AI’s Accelerating Our Race Towards a COVID-19 Cure

June 3, 2020 - 7 minutes read

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Although most of us are confined to our homes, scientists are still working around the clock to find a cure for the coronavirus, and they’re working faster than ever. The COVID-19 pandemic is speeding up research all over the world.

Neural networks are watching incoming data for any indication of a potential cure, and the results are promising. At Argonne National Laboratories, one of the nine supercomputing systems managed by the U.S. Department of Energy, researchers are modeling how existing drugs “dock” with viral proteins.

This research focuses on the potential strength of an attachment of the drug to the functional protein of the virus, effectively rendering the virus useless. Using an innovative computer chip from San Francisco-based Cerebras Systems, the supercomputer is working long hours to uncover information that could make the difference between finding a cure tomorrow or years from now.

Drug Discovery with AI

The model at Argonne Labs is a medical application that uses machine learning to predict docking scores. These scores help scientists prioritize shortlist drugs to experiment with at the lab.

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Argonne Labs is a high-energy supercomputing lab that already works overtime in its research endeavors. But this project is unlike any other; its speed and efficacy affect how many lives we can save before the virus spreads further.

Rick Stevens is the associate laboratory director at Argonne. He says that the lab is working so fast that it’s accomplishing feats that would normally take years within just months. The lab set up three different neural networks to calculate a combined score, rather than relying on a score from one algorithm.

However, for Stevens, that’s not the part that’s most interesting; he’s more fascinated by the fact that the models use images of molecules to simulate protein docking, whereas most other researchers are using actual chemical models of the molecules.

The team isn’t sure exactly why this works so well, but they’re publishing several papers to accelerate innovation in the scientific community.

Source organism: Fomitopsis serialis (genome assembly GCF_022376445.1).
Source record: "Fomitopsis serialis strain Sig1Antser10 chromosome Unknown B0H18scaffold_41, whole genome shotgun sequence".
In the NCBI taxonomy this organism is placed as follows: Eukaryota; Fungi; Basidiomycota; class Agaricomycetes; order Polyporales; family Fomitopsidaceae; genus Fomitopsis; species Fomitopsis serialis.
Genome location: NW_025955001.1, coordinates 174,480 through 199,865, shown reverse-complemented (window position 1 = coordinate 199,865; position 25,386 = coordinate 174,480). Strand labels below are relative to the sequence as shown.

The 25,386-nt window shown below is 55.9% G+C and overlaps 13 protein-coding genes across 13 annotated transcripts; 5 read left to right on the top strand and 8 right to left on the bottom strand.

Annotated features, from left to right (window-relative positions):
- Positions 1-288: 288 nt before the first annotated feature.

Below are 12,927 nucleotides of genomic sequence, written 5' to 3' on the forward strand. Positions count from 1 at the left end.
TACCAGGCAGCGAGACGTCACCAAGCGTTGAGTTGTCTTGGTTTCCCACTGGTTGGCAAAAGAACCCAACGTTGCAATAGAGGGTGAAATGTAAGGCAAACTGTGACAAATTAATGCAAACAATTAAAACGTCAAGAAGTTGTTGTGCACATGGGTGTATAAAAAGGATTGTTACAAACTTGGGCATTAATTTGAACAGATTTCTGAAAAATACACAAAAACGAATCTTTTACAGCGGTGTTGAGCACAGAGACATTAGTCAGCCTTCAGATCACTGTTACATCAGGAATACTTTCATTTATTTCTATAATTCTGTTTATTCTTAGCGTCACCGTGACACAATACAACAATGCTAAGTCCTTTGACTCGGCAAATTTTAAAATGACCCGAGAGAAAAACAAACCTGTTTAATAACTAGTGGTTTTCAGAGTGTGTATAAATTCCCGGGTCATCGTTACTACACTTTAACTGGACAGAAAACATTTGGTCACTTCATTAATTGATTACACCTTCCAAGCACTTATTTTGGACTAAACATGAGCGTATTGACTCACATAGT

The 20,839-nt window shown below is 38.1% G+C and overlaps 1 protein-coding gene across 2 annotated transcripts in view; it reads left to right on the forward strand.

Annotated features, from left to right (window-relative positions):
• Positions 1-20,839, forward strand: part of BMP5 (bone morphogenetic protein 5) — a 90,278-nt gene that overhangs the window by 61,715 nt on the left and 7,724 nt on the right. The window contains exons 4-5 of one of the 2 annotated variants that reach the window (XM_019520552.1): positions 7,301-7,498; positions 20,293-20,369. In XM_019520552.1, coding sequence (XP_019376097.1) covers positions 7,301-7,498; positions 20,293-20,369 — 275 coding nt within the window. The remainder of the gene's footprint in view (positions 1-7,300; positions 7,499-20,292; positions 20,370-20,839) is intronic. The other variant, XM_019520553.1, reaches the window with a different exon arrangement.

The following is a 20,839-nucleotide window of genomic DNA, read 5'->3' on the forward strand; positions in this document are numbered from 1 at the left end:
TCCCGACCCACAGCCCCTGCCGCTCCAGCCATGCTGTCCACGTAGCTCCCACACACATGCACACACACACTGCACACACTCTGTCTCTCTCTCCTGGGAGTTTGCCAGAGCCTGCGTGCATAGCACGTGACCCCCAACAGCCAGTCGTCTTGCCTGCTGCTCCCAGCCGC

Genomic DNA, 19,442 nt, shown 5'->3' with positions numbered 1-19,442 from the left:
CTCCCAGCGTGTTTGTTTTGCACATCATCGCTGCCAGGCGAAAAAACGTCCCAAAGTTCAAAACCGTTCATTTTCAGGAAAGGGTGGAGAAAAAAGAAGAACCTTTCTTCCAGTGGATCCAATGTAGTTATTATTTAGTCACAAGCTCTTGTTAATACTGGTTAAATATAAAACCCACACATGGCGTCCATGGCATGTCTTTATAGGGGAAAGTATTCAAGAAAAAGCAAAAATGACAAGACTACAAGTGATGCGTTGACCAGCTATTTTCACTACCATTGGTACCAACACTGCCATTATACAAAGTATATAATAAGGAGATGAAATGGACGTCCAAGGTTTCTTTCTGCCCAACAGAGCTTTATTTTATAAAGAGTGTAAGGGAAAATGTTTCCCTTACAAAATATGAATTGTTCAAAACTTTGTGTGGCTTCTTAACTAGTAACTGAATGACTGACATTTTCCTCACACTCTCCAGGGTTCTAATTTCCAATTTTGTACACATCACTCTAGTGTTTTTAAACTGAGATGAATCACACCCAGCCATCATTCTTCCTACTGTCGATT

Better Images = Speedier Success

Neural networks are a subset of deep learning, which is a subset of machine learning development. They make graphs to illustrate connections between inputs, and this helps elucidate relationships for the researchers.

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280 scientists across 20 labs and research facilities are working on finding the cure for coronavirus in this case. This includes researchers from London to Chicago to San Diego.

The key to the massive effort and rapid research is Cerebras’s innovative computer chip that’s been deemed to be the largest chip in the world. Argonne is the first customer to use the chip, named CS-1; it allows the researchers to iterate on many different combinations of neural networks without needing additional CPUs or GPUs.

It goes without saying that the new chip can handle tons more images than any of the chips out on the market right now. On a standard GPU, memory fills up quickly, especially when you’re training the algorithms on high-quality images. But this chip allows many more high-resolution images and maintains its speed and processing power at the same time.

Andrew Feldman is the CEO and a co-founder of Cerebras. He says the chip was built for this type of work.

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“They’re running 30, 50 days on machines that cost a quarter of a billion dollars to do the work that we’re doing in a single machine that’s the size of a dorm fridge. And that’s enormously exciting,” Feldman says.

Finally Finding a Cure

Argonne has pinpointed several molecules that are showing inhibition, which is a great sign for a molecule to be a potential cure. However, other than the computer processing work, there are many more steps that have to be taken before the promising molecules can become part of a vaccine.

For example, the compounds must be tested in the lab with live virus assays first. If they pass the test there, they will be testing in animals. If a molecule isn’t already an existing drug, chemists will need to take the time to synthesize the molecule. And that’s why it can take 18 months to 10 years to develop a vaccine for a novel virus.

Stevens says, “We’re trying to validate whether the computational work actually holds up in the experimental work, and a number of those are progressing to wholesale assays to test” for efficacy against the virus.

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Argonne is working on other projects that could impact the virus and its cure, like understanding the virus’s protein structure, looking for antibodies using machine learning, and searching for the right binding agent in humans. This work is tedious and complex, but it could help us answer any questions that arise during the vaccine development process without wasting more time.

Tomorrow’s Good News

Stevens says the teams are working on publishing a few papers about the process, the new chip, and the imaging neural networks, which should be available for reading in the next couple of weeks. He is ensuring the data is properly peer-reviewed and tested before publishing the results, saying that he doesn’t want to publish something that hasn’t been vetted or tested extensively.

Until we’ve got the vaccine, researchers and scientists all over the world are going to be sacrificing sleep to find promising molecules and compounds. How’s the virus impacting you, and what hope do you have for a vaccine? Let us know in the comments below!

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